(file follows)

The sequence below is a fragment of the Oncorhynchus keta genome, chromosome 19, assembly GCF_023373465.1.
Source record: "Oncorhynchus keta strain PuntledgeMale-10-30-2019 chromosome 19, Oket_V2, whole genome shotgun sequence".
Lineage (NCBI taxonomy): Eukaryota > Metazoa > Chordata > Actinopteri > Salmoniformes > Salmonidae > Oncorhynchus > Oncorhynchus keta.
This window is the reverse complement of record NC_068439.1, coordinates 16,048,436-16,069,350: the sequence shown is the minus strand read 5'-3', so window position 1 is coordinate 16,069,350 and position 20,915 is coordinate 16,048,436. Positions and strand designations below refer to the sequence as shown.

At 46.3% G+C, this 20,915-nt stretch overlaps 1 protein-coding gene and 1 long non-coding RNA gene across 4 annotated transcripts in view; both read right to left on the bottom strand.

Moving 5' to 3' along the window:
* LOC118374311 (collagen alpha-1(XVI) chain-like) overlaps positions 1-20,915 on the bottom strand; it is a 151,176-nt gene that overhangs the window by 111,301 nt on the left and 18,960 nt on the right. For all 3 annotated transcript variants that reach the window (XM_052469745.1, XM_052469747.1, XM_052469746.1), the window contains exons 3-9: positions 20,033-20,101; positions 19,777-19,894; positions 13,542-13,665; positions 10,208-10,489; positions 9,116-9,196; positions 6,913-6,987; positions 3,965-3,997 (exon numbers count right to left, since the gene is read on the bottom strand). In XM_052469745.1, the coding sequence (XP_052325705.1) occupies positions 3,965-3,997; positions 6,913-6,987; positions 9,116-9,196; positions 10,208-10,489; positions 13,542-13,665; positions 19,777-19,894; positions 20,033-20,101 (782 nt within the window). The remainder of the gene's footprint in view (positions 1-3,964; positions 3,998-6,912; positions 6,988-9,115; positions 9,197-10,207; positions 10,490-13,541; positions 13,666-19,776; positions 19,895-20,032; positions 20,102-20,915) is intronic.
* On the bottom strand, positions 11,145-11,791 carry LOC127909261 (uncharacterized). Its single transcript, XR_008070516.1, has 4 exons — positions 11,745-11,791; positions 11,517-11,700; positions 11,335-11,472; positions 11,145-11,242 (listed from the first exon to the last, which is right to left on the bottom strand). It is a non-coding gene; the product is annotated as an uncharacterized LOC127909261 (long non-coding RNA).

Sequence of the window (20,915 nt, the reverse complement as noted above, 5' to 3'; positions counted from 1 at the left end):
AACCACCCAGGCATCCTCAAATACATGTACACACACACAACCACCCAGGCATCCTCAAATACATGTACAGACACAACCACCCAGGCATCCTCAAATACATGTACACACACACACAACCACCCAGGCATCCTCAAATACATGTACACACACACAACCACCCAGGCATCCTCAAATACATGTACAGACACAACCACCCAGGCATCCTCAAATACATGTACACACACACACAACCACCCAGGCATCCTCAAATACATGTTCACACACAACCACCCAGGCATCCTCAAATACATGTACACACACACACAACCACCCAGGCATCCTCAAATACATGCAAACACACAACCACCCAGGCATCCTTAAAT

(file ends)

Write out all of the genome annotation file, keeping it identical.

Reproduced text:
The sequence below is a fragment of the Oncorhynchus keta genome, chromosome 19, assembly GCF_023373465.1.
Source record: "Oncorhynchus keta strain PuntledgeMale-10-30-2019 chromosome 19, Oket_V2, whole genome shotgun sequence".
Lineage (NCBI taxonomy): Eukaryota > Metazoa > Chordata > Actinopteri > Salmoniformes > Salmonidae > Oncorhynchus > Oncorhynchus keta.
This window is the reverse complement of record NC_068439.1, coordinates 16,048,436-16,069,350: the sequence shown is the minus strand read 5'-3', so window position 1 is coordinate 16,069,350 and position 20,915 is coordinate 16,048,436. Positions and strand designations below refer to the sequence as shown.

At 46.3% G+C, this 20,915-nt stretch overlaps 1 protein-coding gene and 1 long non-coding RNA gene across 4 annotated transcripts in view; both read right to left on the bottom strand.

Moving 5' to 3' along the window:
* LOC118374311 (collagen alpha-1(XVI) chain-like) overlaps positions 1-20,915 on the bottom strand; it is a 151,176-nt gene that overhangs the window by 111,301 nt on the left and 18,960 nt on the right. For all 3 annotated transcript variants that reach the window (XM_052469745.1, XM_052469747.1, XM_052469746.1), the window contains exons 3-9: positions 20,033-20,101; positions 19,777-19,894; positions 13,542-13,665; positions 10,208-10,489; positions 9,116-9,196; positions 6,913-6,987; positions 3,965-3,997 (exon numbers count right to left, since the gene is read on the bottom strand). In XM_052469745.1, the coding sequence (XP_052325705.1) occupies positions 3,965-3,997; positions 6,913-6,987; positions 9,116-9,196; positions 10,208-10,489; positions 13,542-13,665; positions 19,777-19,894; positions 20,033-20,101 (782 nt within the window). The remainder of the gene's footprint in view (positions 1-3,964; positions 3,998-6,912; positions 6,988-9,115; positions 9,197-10,207; positions 10,490-13,541; positions 13,666-19,776; positions 19,895-20,032; positions 20,102-20,915) is intronic.
* On the bottom strand, positions 11,145-11,791 carry LOC127909261 (uncharacterized). Its single transcript, XR_008070516.1, has 4 exons — positions 11,745-11,791; positions 11,517-11,700; positions 11,335-11,472; positions 11,145-11,242 (listed from the first exon to the last, which is right to left on the bottom strand). It is a non-coding gene; the product is annotated as an uncharacterized LOC127909261 (long non-coding RNA).

Sequence of the window (20,915 nt, the reverse complement as noted above, 5' to 3'; positions counted from 1 at the left end):
AACCACCCAGGCATCCTCAAATACATGTACACACACACAACCACCCAGGCATCCTCAAATACATGTACAGACACAACCACCCAGGCATCCTCAAATACATGTACACACACACACAACCACCCAGGCATCCTCAAATACATGTACACACACACAACCACCCAGGCATCCTCAAATACATGTACAGACACAACCACCCAGGCATCCTCAAATACATGTACACACACACACAACCACCCAGGCATCCTCAAATACATGTTCACACACAACCACCCAGGCATCCTCAAATACATGTACACACACACACAACCACCCAGGCATCCTCAAATACATGCAAACACACAACCACCCAGGCATCCTTAAAT